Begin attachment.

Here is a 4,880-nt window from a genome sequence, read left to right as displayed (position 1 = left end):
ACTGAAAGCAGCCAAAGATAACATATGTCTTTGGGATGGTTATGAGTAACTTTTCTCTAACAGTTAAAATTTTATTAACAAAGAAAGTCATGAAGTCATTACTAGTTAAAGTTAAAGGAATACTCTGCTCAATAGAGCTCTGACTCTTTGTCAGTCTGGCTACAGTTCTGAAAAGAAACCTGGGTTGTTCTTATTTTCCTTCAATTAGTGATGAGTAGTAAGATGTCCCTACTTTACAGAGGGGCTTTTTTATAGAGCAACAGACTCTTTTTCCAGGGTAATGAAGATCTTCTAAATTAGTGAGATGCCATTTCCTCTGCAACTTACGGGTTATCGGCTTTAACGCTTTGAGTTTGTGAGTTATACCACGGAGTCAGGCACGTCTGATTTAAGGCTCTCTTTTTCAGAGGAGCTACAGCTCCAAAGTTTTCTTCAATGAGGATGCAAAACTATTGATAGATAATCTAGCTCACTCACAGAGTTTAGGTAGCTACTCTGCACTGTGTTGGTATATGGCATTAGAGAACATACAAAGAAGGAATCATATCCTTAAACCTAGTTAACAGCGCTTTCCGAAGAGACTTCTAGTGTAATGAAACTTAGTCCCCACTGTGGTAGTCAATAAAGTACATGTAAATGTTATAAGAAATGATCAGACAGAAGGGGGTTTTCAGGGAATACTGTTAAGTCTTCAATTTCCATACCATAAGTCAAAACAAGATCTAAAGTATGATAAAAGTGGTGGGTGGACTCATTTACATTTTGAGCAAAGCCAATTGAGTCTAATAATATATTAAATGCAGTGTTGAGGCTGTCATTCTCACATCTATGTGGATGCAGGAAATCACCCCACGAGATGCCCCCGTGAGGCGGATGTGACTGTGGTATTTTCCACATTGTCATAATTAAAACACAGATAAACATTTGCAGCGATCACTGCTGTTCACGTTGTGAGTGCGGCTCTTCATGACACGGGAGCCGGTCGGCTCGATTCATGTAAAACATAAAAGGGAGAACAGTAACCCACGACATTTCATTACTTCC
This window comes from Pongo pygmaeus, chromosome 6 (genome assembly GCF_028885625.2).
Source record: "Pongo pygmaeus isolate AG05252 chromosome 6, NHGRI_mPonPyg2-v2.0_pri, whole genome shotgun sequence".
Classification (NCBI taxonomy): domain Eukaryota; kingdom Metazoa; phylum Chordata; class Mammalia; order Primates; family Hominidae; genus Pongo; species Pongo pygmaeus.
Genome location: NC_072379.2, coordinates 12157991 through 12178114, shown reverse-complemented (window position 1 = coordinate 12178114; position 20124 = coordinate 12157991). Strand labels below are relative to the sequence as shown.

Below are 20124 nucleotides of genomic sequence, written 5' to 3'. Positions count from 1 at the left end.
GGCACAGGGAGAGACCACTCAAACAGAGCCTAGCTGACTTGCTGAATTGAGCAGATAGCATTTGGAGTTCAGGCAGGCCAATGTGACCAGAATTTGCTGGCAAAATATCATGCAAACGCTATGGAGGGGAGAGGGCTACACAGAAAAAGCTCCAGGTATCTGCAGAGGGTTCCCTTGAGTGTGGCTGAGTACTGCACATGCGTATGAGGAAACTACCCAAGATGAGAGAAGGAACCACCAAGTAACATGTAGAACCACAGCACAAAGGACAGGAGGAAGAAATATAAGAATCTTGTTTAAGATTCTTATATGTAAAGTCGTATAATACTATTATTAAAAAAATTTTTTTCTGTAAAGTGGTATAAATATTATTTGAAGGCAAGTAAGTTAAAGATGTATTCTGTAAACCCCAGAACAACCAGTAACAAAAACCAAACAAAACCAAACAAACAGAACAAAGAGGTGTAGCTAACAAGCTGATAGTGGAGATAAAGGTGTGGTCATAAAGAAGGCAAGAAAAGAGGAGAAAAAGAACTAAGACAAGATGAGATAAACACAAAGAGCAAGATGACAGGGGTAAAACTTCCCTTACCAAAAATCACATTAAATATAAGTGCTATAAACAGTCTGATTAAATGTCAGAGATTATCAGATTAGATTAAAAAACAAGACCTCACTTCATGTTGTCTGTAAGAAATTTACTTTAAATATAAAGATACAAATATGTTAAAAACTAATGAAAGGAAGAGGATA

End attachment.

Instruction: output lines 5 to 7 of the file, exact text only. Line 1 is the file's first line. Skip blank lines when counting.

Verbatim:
Classification (NCBI taxonomy): domain Eukaryota; kingdom Metazoa; phylum Chordata; class Mammalia; order Primates; family Hominidae; genus Pongo; species Pongo pygmaeus.
Genome location: NC_072379.2, coordinates 12157991 through 12178114, shown reverse-complemented (window position 1 = coordinate 12178114; position 20124 = coordinate 12157991). Strand labels below are relative to the sequence as shown.

Below are 20124 nucleotides of genomic sequence, written 5' to 3'. Positions count from 1 at the left end.